Folkestone Invicta are a club – like Dover Athletic – who are as close as we’ve come to continental European football (so far). Our 2003-4 FA Trophy Round Three tie at Cheriton Road was the time we ever had a reason to play them in competitive circumstances. Boro’ overcame the Invicta on that day to go through to the next round. And that might mean they’ll be wanting revenge next time we meet. Then again, they might not even remember it. Or then again it might not even happen. Who knows?
Football in Folkestone doesn’t seem like a terribly linear story, so we’ll tread carefully to ensure we have the origins of Invicta the right way around. Aaaaand now we think we’re on top of it. What was confusing was a mention of Folkestone FC folding in 1990 as mentioned on the Invicta Wikipedia entry. In detailing the story of Invicta, however, this has nothing to do with their back story; the only outcome of the other club’s demise of relevance being that Invicta got to move to their current Cheriton Road home.
For Invicta, the story goes all the way back to 1936. But they were very much a local club for local people. Their first league membership was of the East Kent Wednesday League. And it wasn’t until 1962 that the club changed things up by joining the Kent County Amateur League’s new Eastern Section Division Two. To be fair, Invicta had a bit of success in this competition; winning Division Two at the first attempt. While there were bumps along the way, they’d even reach the Premier Division in 1977 – and went onto win the title in 1979. A rebadge of the league in 1984, meanwhile, brought with it “intermediate” status as a club.
In 1991 with their new home ground, Invicta were elected into the Kent County League. They immediately won the Division Two title; gaining promotion to Division One and “senior” status. Within six seasons, the club were on the up yet again. They joined the Southern League and reached the Premier Division in just two seasons. After remaining at this level for three years, they dropped down into the Eastern Division – and left for the Isthmian League one year later in 2004.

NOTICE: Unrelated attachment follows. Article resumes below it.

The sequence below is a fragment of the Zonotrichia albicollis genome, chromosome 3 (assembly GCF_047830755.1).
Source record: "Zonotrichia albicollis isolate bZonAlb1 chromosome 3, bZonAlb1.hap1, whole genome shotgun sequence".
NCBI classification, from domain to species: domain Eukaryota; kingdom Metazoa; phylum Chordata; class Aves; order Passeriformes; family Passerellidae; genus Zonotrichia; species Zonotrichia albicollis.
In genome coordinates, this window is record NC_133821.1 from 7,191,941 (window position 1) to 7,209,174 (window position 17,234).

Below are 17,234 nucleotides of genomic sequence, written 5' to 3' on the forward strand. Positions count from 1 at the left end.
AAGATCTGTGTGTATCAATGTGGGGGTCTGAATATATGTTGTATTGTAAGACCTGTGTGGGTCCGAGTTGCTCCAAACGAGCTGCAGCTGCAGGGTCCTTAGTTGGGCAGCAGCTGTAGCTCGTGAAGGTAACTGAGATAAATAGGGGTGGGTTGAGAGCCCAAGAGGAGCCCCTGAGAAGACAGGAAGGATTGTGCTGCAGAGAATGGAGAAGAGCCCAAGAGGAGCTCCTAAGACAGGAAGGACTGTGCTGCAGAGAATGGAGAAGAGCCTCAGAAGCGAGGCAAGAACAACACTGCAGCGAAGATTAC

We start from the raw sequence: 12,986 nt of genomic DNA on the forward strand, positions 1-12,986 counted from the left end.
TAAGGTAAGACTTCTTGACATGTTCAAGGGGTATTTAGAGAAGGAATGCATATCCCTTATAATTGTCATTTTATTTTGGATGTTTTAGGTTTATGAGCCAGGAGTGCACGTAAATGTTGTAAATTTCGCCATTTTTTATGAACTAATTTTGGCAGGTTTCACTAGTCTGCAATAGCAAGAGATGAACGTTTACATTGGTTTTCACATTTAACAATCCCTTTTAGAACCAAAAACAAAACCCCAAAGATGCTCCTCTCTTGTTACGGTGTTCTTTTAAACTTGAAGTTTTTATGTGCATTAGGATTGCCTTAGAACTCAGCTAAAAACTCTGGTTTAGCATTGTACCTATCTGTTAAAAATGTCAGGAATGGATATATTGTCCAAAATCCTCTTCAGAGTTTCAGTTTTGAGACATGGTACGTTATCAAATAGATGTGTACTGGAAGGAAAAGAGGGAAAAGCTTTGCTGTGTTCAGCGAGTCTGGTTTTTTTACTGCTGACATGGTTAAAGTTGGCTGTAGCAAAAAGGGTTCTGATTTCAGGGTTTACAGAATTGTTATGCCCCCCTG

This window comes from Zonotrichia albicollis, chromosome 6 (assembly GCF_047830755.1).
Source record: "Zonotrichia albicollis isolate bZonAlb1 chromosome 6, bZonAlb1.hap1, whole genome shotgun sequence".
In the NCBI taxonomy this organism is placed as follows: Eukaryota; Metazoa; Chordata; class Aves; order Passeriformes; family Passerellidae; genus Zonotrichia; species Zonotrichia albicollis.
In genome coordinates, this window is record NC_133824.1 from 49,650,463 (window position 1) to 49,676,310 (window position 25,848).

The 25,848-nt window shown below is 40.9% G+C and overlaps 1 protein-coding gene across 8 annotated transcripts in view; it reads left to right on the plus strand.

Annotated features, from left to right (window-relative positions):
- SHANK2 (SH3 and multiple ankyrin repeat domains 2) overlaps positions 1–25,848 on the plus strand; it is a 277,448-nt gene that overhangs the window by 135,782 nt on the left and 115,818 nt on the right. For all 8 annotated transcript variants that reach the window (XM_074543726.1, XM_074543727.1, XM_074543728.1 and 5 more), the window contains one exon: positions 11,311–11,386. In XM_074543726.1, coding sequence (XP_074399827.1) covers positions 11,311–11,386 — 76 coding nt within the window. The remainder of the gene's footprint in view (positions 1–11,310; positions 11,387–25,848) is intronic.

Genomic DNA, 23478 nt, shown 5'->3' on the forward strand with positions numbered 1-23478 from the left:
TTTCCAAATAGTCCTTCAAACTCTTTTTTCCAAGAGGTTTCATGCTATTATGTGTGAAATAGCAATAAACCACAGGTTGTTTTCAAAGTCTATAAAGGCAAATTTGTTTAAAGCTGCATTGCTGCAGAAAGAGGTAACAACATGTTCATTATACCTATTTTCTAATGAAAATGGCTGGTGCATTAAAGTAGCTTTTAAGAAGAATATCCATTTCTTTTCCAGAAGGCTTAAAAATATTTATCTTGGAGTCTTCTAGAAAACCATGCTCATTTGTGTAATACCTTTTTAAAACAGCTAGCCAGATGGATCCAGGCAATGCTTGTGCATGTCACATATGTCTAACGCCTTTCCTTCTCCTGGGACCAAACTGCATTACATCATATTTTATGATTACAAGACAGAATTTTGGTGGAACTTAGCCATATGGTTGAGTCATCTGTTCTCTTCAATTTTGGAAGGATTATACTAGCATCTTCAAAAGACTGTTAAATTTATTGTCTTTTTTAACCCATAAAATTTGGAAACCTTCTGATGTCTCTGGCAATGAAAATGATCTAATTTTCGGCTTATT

How to get to Folkestone Invicta – Travel Information – Distance: 107 miles
You won’t be too surprised to learn that you need to head clockwise around the M25 and over the Dartford Crossing for this trip; the M20 (Junction 3) being your intended target.
Join the coastbound M20 for around 50-and-a-half miles; leaving at Junction 13 for the A20 into Folkestone. By now, you’re on the outskirts of the town and just further on from the Channel Tunnel entrance. Take the third exit at the roundabout and the second at the next one, having just crossed the motorway.
Barely a mile down the road is a left turn for Cheriton Road, where the ground is.
Just a little further down from the club’s main entrance is a car park next to what – by summer – is a cricket pitch. Much of this area is residential too, which makes a street parking option likely too.
Station: FOLKESTONE CENTRAL
Services to: LONDON ST PANCRAS
We reckon Folkestone Central is the closest station. The club says Folkestone West is “marginally” closer. But we’re sticking with our original choice.
From the station, leave via the approach road down to the A259 and turn left. Head left again at the roundabout. Continue along Cheriton Road for about half a mile and you’ll reach your destination.
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